What ‘equal marriage’ advocates don’t seem to get

Two California gay couples recently scored a victory in federal district court in the case of Perry v. Schwarzenegger. The case, which is now in appeal, is based on the argument that Proposition 8 violates the Equal Protection and Due Process clauses of the U.S. Constitution and impermissibly creates a disfavored legal status for gays and lesbians. Some argue that the principle of equality before the law should trump politics, that it represents the core of America’s character.

The irony of the argument is that you have to assume a definition of marriage that has never existed (or perhaps has only emerged very recently) to accept this. If you say marriage is just a way the state gives its imprimatur to adult desires, then you can say that it ought to be given to any adult regardless of the nature of those desires.

By contrast, if you accept – as our law has from the beginning – that marriage has a necessary connection to children and to greater social interests, then the ideal of equality must coexist with the reality of sex difference. In other words, if there is something unique about the relationship between a man and a woman, then it is not inequality before the law for the law to act on the reality that there are differences in different types of relationships. Specifically, that a relationship that can result in children and give children a mother and father is different from a relationship in which a third party has to be involved for children to be introduced to the relationship and where those children would be intentionally motherless or fatherless.

This argument taps into a deeper argument about what the Framers and their faithful followers thought equality before the law meant. There is a line of thinking that says equality is uniformity or sameness. If everyone’s not in the same position, in terms of material resources, a sense of dignity, etc., then equality is being denied. The other idea is that the Framers believed that every individual should have the same access to courts and the legislature but are not guaranteed the results they desire. (There is another take that is more controversial – that the Framers thought nothing about equality and that the reference to equality in the Declaration of Independence only meant that every nation has an equal right to choose its own form of government.)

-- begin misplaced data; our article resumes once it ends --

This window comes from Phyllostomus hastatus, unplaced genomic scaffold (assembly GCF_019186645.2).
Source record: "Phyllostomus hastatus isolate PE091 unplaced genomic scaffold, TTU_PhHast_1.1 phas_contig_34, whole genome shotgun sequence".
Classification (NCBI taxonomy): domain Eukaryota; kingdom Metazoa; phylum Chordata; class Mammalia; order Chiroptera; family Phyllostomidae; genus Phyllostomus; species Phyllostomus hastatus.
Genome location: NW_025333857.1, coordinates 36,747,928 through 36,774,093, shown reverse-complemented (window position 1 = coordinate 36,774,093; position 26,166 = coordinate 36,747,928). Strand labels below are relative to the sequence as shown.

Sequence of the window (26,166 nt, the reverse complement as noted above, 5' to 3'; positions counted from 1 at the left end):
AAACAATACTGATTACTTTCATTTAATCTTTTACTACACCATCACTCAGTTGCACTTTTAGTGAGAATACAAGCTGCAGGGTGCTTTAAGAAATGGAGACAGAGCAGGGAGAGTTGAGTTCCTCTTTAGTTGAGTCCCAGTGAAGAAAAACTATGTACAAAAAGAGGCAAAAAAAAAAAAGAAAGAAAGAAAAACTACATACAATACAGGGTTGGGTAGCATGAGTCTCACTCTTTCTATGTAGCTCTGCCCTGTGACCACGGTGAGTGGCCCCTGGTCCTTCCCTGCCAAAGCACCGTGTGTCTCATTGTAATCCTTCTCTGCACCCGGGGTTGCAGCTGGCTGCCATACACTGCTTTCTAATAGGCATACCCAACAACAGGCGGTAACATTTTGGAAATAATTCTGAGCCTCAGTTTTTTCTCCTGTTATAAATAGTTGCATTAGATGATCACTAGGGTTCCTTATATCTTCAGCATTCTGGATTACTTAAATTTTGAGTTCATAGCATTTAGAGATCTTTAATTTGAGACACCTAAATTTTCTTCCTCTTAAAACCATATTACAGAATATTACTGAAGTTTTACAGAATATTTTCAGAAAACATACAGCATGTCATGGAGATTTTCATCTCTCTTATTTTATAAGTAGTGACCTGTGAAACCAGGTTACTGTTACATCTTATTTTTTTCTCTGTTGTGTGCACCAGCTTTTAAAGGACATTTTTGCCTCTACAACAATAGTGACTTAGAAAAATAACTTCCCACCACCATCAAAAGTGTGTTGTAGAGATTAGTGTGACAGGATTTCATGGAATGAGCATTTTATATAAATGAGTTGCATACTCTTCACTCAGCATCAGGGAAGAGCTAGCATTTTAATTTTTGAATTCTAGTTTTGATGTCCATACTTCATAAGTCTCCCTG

Perhaps a shorter way of saying some of this is that equality means treating things that are alike the same, but it is unjust to treat different things alike. If there is a real difference between the two kinds of relationships (as there is) then treating them differently is justified. This is kind of obvious when we think of some other marriage regulations. For example, the relationship of three people is different from that of two, or the relationship of an adult and a child is different, or a relationship between relatives, and so on.

Differences in relationships matter, and government should consider these differences when crafting family policy.

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